On Sat, 13 May 1995, Mark Verber wrote:
> In article <3otknn$715 at geraldo.cc.utexas.edu>, sirianni at uts.cc.utexas.edu> (Jeffrey Sirianni) wrote:
>> >>My wife Libby, a dispensing audiologist, tells me that most of her patients
> >>who have been fitted with the MultiPro use three or four distinct
> >>programs. In a few cases, Libby has duplicated a a couple of the programs
> >>at a different amplication level because the MultiPro doesn't have an external
> >>volume adjustment, thus using most of the program slots which are
> >>availible. The bottom line is that Jeff is right, most of the time
> >>a 4 memory instrument would be sufficent.
> > Does your wife put age as a consideration in dispensing the MultiPro?
>> I am sure Libby's responce (she isn't home right now) would be:
>> How would anyone even slightly competent not take the individual's
> entire life situtation into account, which of course includes age.
I guess I am looking at the Multipro from a general broader viewpoint
than you are. You are ABSOLUTELY correct that an individual's age is an
important factor, but I am looking at this from a general point of view
that person's seeking amplification are often over the age of 65 and that
a person's memory and ability may stand in the way of using 8 memories in
a successful manner.
> > My
> > experience with Resound, with other persons, suggests that sometimes
> > 2 memories are difficult. I usually start with the identical program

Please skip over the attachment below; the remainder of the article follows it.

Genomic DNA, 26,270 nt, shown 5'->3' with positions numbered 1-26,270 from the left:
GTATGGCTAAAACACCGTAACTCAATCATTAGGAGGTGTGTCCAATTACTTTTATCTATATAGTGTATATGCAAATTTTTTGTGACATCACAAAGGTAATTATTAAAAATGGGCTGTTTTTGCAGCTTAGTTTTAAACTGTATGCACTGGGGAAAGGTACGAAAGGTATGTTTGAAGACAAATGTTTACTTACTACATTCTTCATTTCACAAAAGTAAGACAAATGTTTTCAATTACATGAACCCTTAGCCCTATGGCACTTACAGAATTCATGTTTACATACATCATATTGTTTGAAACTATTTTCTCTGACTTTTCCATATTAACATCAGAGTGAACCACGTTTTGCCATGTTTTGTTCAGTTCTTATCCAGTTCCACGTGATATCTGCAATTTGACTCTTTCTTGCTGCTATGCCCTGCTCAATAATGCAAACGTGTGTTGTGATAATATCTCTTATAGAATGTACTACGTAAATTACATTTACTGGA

> > in both memories as a start. Later I'll modify the second memory for
> > less low freq. amplification for noisy situations, like crowds.
>> I know that Libby's responce to this would be that this question is
> getting at the art of a good fitting. Given the complexities
> of a person's life situation, hearing lose, capibilities,
> appropriate technologies, diffuculty of the listening situtations, etc,
> there are a variety of options which could add up to a successful fitting.
> If two programs and a remote are too difficult for a patient to master,
> one alternative (but not the only one is) using one of the single
> program, programmable instruments (ReSource and 3M have them now).
I know that users like the idea of a remote to control volume. I
understand the theory that in full dynamic range compression, one should
not have to adjust the volume. But it is something that patients like to
have control over. I have heard that the SinglePro and Resound Encore
(is that the name?) do not have volume controls or remotes? Is this true?
> > My thoughts are that older persons may have trouble remembering what
> > setting is for what...
>> My understanding is that understanding the patient *before* you select
> any instrument is very important. I would be reluctant to generalize
> too much who might have what problems. This should be determined on
> a person by person basis. I have a few friends who have been fitted
> with 4-5 programs in the 3M MultiPro. I know they don't worry about
> which program they are in, the just cycle through like a TV remote
> until the find a program that they like (that is the best sound).
> Since the instrument has a memory that records things like the time
> spent in each program, the audiologist can make appropriate adjustments.
>It appears that a person's lifestyle needs to be thoroughly examined
before recommending such a device. A agree...